3. Special cases in marketing authorisations: Orphan Medicines

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Book: 3. Special cases in marketing authorisations: Orphan Medicines
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Date: Monday, 15 July 2024, 10:11 AM

1. Orphan medicines

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The aim of the orphan medicine legislation is to stimulate research and development of medicines for rare diseases (in short 'orphan medicines') to ensure access to treatment for patients. The European Union’s orphan legislation has been designed to help overcome the extra hurdles these medicines face to get on the market and to provide an incentive for companies to invest in the development of respective medicines despite the low number of patients and therefore the limited market.

1.1. Criteria

To qualify for an orphan designation, a medicine must meet a number of criteria (as per the EMA definition):

  • It must be intended for the treatment, prevention or diagnosis (also referred to as “medical plausibility”) of a disease that is life-threatening or chronically debilitating.
  • The prevalence of the condition in the EU must not be more than 5 in 10.000 or it must be unlikely that marketing of the medicine would generate sufficient returns to justify the investment needed for its development.
  • No satisfactory method of diagnosis, prevention or treatment of the condition concerned can be authorised, or, if such a method exists, the medicine must be of significant benefit to those affected by the condition.

Applications for orphan designation are examined by the EMA's Committee for Orphan Medicinal Products (COMP), using a network of experts, and it also considers if medicines previously granted orphan designation can continue to be classified as orphan medicines at the time of marketing authorisation and beyond. For Marketing authorisations for designated orphan medicines the centralised procedure is obligatory and applications for marketing authorisation (MAA) go before the Committee for Medicinal Products for Human Use (CHMP). Moreover, MAHs can also apply for an orphan designation for new indications of an already authorised product.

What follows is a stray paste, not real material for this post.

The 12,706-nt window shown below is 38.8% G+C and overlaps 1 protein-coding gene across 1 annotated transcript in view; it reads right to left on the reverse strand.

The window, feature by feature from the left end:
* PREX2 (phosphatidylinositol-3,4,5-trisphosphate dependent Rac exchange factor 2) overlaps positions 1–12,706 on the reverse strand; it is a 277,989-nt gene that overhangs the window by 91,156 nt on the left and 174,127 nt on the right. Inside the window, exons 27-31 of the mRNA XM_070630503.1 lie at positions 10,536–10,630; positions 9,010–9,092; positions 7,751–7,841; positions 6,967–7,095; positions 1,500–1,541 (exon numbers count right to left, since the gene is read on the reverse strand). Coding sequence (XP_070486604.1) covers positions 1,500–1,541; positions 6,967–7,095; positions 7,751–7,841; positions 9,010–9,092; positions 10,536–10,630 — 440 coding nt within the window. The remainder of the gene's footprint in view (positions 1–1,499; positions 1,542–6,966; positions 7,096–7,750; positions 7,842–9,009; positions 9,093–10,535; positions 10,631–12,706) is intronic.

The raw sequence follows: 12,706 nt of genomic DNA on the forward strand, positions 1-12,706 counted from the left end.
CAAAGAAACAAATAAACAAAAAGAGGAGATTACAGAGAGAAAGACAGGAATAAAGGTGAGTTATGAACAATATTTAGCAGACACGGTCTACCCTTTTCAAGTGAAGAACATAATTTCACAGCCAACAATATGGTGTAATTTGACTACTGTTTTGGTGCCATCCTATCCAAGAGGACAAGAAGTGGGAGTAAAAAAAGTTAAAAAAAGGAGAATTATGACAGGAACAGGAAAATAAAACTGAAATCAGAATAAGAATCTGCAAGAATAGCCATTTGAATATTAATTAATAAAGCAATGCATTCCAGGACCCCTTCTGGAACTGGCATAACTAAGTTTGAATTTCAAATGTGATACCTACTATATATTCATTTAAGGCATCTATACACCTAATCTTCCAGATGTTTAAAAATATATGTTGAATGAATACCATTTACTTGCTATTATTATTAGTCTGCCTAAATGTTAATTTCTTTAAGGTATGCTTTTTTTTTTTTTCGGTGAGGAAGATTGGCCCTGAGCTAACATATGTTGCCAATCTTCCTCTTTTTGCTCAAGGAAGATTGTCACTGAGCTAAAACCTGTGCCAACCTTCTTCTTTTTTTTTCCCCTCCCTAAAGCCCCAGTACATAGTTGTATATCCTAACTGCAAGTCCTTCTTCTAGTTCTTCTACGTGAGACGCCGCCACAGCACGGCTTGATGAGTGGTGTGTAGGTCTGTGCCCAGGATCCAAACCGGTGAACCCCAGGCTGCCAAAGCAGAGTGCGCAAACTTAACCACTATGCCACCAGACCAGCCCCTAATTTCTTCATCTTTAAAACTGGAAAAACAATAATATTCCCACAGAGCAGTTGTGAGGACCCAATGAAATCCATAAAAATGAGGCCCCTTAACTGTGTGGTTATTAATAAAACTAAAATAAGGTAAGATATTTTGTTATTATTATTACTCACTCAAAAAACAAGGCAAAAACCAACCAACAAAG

1.2. Incentives

Orphan designation offers incentives to encourage development of orphan medicines and their availability. Incentives for sponsors include

Of note: Some 60% of designated orphan medicines are intended for paediatric use since many childhood diseases are rare. Medicines authorised across the EU with the results of studies from a paediatric investigation plan included in the product information are eligible for an extension of their supplementary protection certificate. For designated orphan medicines, the incentive is an additional two years of market exclusivity.

Legal Basis:

Regulation (EC) No 141/2000
Commission notice on the application of Articles 3, 5 and 7 of Regulation (EC) No 141/2000 on orphan medicinal products setting out its interpretation on certain matters relating to the implementation of the designation and the market exclusivity provisions.
For a detailed inventory of the underlying legal basis see: EMA - Legal framework: orphan designation